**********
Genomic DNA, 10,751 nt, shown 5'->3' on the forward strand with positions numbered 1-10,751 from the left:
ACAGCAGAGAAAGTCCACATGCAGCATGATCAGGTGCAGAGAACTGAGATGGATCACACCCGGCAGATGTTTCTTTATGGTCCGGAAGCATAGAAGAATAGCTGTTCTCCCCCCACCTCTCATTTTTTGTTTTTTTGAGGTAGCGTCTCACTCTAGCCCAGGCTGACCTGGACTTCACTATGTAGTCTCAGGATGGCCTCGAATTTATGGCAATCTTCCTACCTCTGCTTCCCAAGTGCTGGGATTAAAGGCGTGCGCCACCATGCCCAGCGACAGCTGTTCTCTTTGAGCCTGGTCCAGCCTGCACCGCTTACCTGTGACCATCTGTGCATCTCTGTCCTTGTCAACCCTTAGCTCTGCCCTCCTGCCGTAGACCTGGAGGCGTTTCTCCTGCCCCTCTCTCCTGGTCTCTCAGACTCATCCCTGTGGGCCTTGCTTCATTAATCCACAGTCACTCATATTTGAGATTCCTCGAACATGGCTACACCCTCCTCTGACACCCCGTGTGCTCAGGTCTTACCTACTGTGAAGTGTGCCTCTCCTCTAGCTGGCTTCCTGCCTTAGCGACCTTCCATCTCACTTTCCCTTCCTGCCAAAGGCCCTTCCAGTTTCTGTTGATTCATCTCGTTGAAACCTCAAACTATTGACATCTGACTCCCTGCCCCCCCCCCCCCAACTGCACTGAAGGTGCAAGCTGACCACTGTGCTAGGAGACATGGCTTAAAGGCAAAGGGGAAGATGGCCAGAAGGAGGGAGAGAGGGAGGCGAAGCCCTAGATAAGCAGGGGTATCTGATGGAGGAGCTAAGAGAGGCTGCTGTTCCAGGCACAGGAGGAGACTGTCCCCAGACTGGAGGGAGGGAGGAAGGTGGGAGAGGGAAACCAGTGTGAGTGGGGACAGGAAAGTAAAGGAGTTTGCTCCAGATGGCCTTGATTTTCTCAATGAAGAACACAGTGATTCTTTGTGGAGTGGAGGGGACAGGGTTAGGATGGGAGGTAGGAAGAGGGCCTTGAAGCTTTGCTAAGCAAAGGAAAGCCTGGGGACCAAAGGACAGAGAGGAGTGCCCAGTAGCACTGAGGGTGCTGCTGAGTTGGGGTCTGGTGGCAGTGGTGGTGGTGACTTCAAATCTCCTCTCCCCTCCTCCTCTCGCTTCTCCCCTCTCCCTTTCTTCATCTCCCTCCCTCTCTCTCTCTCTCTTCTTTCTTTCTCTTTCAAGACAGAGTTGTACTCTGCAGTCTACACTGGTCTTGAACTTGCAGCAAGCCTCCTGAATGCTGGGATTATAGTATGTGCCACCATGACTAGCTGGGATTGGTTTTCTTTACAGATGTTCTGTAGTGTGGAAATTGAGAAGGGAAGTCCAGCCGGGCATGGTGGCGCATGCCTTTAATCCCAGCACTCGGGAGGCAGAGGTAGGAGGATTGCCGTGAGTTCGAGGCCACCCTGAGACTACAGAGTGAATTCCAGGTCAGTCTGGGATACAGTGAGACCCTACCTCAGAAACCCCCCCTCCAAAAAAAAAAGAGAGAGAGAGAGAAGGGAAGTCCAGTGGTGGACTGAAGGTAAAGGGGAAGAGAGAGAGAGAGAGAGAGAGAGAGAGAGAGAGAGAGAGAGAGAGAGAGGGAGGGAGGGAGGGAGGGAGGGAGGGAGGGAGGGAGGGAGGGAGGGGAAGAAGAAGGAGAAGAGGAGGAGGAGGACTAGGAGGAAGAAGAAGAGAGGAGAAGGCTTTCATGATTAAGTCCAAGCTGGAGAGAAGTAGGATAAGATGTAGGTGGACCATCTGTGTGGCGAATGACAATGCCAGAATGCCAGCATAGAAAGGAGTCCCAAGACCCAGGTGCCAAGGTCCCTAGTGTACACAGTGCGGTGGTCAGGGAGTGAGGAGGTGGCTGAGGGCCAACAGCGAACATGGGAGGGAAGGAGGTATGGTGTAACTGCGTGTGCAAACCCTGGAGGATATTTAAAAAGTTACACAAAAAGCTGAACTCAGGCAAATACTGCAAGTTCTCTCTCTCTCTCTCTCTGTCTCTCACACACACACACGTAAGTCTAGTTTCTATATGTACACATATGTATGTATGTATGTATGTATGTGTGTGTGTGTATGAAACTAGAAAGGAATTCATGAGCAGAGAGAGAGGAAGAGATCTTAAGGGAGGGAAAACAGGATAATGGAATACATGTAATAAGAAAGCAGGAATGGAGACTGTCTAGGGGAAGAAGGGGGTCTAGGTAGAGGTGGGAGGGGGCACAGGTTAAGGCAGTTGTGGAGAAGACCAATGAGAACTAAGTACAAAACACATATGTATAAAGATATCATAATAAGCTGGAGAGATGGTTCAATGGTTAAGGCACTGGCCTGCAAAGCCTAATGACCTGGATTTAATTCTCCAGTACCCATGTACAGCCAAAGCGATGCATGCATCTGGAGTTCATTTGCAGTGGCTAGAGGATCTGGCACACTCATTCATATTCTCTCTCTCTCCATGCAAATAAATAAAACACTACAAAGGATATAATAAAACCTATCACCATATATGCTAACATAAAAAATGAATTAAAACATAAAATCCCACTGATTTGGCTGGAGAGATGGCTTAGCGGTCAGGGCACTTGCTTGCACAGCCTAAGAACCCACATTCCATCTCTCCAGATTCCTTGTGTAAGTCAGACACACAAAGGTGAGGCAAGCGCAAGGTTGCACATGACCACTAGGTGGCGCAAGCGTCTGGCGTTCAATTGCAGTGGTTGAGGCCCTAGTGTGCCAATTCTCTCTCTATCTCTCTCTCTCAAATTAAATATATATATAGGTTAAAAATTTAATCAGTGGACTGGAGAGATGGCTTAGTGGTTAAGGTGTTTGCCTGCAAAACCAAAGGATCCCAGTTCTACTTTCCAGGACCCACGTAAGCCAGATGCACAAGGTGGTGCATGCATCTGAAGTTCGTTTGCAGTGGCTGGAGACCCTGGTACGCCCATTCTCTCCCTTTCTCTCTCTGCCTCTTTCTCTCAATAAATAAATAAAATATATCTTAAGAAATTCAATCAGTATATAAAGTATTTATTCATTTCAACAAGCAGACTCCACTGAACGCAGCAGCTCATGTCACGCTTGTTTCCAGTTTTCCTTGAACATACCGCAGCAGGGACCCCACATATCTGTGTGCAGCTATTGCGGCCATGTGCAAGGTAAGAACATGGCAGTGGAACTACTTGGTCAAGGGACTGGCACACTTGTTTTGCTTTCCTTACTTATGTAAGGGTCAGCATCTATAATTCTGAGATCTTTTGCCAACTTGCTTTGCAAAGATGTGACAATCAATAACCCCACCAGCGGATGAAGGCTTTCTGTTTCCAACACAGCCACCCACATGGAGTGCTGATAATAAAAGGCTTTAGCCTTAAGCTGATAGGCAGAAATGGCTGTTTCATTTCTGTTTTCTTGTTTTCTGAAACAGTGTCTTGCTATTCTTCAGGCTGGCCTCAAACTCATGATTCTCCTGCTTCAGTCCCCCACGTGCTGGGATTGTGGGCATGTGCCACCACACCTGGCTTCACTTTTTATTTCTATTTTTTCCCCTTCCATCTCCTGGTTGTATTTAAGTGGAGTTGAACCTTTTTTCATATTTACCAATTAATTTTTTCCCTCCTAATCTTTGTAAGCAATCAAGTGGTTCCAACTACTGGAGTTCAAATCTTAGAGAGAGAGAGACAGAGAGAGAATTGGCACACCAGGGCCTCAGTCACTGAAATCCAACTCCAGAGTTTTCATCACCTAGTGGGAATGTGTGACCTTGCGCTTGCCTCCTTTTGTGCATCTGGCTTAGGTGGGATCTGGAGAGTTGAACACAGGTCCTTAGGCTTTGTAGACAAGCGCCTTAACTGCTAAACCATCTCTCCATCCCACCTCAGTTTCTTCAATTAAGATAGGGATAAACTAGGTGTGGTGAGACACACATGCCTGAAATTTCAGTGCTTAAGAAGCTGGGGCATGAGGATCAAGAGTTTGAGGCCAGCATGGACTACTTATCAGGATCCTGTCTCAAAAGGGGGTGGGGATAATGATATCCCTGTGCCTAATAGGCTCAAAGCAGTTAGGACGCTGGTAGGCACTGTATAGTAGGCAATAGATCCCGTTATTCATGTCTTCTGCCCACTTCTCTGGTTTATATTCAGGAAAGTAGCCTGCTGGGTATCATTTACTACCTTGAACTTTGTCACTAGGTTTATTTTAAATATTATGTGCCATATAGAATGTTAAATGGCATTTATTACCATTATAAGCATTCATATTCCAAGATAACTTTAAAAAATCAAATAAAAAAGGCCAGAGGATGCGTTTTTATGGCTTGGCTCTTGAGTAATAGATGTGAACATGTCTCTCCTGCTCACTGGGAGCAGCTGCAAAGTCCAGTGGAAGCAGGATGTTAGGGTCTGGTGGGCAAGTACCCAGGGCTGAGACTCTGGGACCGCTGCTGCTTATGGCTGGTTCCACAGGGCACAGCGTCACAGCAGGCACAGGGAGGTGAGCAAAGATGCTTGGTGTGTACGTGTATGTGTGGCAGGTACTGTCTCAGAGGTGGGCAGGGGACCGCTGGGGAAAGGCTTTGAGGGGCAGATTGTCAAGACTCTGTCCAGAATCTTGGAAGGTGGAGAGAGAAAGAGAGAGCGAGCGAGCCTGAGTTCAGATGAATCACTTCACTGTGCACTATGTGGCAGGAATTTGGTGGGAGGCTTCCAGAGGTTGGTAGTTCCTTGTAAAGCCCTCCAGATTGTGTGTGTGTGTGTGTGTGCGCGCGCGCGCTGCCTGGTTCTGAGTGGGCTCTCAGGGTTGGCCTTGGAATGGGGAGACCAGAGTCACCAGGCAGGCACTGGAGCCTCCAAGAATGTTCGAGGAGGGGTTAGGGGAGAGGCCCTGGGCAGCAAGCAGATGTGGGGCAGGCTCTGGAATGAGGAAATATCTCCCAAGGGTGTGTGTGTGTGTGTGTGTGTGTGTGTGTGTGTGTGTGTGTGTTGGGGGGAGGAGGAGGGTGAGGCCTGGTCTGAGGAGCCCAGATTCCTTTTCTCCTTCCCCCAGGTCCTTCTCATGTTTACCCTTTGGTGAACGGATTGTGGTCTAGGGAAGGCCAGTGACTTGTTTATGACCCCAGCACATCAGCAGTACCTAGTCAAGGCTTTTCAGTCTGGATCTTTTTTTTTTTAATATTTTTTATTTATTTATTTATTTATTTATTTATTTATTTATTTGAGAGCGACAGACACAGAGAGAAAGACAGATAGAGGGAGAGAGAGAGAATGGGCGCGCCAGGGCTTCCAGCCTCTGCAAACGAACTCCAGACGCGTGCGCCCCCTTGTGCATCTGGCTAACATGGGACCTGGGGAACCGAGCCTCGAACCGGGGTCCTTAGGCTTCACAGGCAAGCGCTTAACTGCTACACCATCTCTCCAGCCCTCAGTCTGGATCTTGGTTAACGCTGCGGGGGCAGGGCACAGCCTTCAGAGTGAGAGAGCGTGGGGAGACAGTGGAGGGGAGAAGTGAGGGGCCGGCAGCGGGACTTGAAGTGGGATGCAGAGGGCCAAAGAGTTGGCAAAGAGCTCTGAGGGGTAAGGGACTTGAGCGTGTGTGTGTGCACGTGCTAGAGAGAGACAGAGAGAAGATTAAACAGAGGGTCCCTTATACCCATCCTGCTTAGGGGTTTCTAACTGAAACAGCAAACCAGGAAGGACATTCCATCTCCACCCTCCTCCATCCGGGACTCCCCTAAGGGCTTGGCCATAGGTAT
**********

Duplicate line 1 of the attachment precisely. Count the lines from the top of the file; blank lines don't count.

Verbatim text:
Genomic DNA, 10,751 nt, shown 5'->3' on the forward strand with positions numbered 1-10,751 from the left: